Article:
Deep learning technology will be in abundance at the upcoming Vision show to be held in Stuttgart from 6 to 8 November.
MVTec Software, Adaptive Vision, Irida Labs, Stemmer Imaging, Silicon Software and Matrox Imaging will be among the companies exhibiting deep learning technology, a subset of machine learning and artificial intelligence employing neural networks.
Exhibiting for the first time at Vision will be: Sualab, a South Korean company that plans to unveil SuaKit deep learning software for machine vision inspection; Deepsense, an AI company based in Warsaw, Poland; and Portuguese inspection company Neadvance.
Hanjun Kim, a marketing manager at Sualab, commented: ‘Even in areas where machine vision has already been implemented, adding in deep learning can drastically boost the speed and accuracy of the inspection process.’
Sualab recently released version 2.1 of its SuaKit software with four upgraded functions: ‘continual learning’, ‘uncertainty data value provision’, ‘multi image analysis method’, and ‘one class learning’.
The 'continual learning' function uses a pre-trained model to inspect similar products, such as in PCB defect inspection. The 'multi image analysis method' uses a number of images in a bundle, which increases the inspection speed. The ‘one class learning’ function deals with the problem of a relative lack of defect data found in industrial inspection by detecting defective products using only normal examples, while the ‘uncertainty data provision’ function shows the level of difference between normal and defect images.
The company says that automobile companies in Japan and electronics companies in other Asian regions are using SuaKit.
Deepsense will present a solution for visual quality control at Vision in Stuttgart. The software is designed to inspect objects with complex patterns, such as wood or textiles, without the need for tedious manual configuration. Robert Bogucki, chief science officer at Deepsense, also sees great potential in applying deep learning to the field of healthcare in the future.
Florian Niethammer, project manager for Vision at Messe Stuttgart, commented: ‘On 6 to 8 November in Stuttgart, it’s going to be tremendously exciting to see how exhibitors present a topic as talked-about as deep learning and link it to conventional machine vision, as well as embedded vision. In line with our campaign motto, ‘Be Visionary’, we’re expecting a veritable explosion of new products and solutions that many wouldn’t have even imagined just two years ago at the last Vision.’
Systems based on deep learning structures are able to analyse huge volumes of digital image data, which makes it possible to train them to recognise models of certain objects, Dr Olaf Munkelt, managing director of MVtec Software, said in a statement. ‘With the help of this training data, the classifier in question then learns how to differentiate between the classes specified,’ he added.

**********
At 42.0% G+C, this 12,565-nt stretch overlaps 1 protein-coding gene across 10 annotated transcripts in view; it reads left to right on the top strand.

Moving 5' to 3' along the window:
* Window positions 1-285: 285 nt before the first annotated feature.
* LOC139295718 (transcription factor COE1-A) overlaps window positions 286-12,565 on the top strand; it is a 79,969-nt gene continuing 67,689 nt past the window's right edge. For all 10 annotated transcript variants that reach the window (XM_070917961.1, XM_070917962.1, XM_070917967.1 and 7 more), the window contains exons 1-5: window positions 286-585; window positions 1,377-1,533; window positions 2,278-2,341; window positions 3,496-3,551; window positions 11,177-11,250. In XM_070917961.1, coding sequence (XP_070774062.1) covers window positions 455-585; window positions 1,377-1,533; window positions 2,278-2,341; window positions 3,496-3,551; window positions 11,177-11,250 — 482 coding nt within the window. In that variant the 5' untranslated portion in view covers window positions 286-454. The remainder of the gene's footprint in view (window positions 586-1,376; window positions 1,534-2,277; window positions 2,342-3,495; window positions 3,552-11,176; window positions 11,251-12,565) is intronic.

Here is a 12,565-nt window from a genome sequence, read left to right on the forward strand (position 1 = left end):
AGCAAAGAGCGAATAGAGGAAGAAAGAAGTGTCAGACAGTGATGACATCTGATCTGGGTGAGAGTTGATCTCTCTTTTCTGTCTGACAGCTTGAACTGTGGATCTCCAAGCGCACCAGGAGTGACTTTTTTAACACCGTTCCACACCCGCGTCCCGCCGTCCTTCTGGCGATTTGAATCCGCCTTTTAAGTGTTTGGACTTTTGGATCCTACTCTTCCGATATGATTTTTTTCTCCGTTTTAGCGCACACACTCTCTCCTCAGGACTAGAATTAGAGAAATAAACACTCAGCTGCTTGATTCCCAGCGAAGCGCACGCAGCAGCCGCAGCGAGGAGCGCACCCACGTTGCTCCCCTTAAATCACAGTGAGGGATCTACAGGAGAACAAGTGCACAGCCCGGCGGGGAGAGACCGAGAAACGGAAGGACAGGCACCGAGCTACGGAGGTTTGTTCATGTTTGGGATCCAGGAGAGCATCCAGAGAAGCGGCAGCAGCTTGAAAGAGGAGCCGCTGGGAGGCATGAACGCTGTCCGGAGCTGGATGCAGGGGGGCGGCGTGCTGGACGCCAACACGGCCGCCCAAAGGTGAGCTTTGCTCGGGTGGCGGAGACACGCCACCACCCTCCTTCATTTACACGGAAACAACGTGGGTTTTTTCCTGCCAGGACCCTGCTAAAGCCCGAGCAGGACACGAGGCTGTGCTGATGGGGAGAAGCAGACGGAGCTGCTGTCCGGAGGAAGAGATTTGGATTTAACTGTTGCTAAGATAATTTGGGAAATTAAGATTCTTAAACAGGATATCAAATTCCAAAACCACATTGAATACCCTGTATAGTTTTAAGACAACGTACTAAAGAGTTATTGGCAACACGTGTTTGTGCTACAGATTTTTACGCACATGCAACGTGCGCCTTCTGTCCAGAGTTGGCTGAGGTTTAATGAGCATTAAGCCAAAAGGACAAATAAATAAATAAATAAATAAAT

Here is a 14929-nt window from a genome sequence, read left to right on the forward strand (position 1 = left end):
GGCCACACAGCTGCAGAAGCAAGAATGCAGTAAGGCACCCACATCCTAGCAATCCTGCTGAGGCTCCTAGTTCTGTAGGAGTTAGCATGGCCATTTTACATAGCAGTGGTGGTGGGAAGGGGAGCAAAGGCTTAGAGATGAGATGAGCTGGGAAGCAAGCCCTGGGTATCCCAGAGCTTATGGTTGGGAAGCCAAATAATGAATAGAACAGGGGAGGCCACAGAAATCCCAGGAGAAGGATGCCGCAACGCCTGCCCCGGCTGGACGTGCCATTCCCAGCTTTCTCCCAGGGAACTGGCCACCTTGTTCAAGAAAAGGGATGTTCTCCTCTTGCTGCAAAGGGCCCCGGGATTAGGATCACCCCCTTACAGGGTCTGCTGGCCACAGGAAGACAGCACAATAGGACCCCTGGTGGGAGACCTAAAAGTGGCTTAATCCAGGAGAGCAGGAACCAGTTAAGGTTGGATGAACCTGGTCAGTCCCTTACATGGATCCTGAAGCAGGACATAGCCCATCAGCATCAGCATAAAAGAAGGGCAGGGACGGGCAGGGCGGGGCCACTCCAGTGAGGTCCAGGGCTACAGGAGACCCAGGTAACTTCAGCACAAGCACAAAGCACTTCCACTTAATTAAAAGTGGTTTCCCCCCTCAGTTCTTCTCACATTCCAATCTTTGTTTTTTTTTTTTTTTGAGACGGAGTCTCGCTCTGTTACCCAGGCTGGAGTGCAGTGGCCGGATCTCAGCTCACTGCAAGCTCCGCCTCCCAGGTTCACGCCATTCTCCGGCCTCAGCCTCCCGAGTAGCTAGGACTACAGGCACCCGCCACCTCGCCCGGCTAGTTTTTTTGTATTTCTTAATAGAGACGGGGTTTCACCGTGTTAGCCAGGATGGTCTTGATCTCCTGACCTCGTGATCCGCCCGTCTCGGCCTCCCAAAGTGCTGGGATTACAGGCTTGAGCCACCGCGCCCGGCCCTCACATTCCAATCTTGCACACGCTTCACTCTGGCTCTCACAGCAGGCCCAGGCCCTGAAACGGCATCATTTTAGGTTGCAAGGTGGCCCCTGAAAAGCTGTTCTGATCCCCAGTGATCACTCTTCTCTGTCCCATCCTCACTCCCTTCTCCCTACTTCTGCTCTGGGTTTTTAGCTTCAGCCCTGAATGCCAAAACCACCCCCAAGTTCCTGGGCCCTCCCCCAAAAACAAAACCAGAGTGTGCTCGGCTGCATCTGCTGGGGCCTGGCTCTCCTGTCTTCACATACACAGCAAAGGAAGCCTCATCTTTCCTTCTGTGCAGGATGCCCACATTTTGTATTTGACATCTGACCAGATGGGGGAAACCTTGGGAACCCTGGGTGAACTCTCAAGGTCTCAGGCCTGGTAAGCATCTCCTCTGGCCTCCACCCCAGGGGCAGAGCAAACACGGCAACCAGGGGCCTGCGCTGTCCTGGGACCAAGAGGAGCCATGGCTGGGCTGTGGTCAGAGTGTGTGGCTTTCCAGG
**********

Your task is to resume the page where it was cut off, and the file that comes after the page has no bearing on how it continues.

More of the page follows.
‘The strength of deep learning lies in how its approach can take more flexible decisions than the sets of predefined rules you find in conventional machine-vision systems,’ stated Volker Gimple, who heads the machine vision group at Stemmer Imaging. ‘Deep learning offers an edge whenever you have test objects with large variations that make them difficult to model mathematically,’ added Dr Klaus-Henning Noffz, managing director of Silicon Software.
Today, deep learning is being incorporated into applications where machine vision handles the classification of the test object in question. Dr Noffz offered an example from automotive manufacturing: ‘With the help of deep learning, self-learning algorithms can detect every single tiny flaw in the paint – even those invisible to the naked eye.’
While a number of hurdles remain in the application of deep learning – the amount of time and effort necessary for execution and the training of neural networks, for example – companies like Framos are confident that deep learning will dominate virtually every method of classification, such as in quality assurance or sorting, in the medium term.
Dr Noffz is also a believer: ‘By shifting the focus from programming to training such systems, deep learning can achieve widespread use. Tasks related to classification, for instance, are much easier to handle than with algorithmic techniques. Neural networks are especially suited to many other activities, as well, including those involving reflective surfaces, environments with inadequate lighting, moving objects, robotics, and 3D.’
Combining deep learning with traditional machine vision can nevertheless make sense when it comes to ensuring 100 per cent classification, as Irida Labs’ Vassilis Tsagaris commented: ‘It won’t be long before we start seeing more and more hybrid systems. Most of the time, you need both deep learning and computer vision algorithms that have proven to be robust.’
AI for industry - Michał Czardybon, general manager at Adaptive Vision, gives his view on how to make the most of deep learning in industrial vision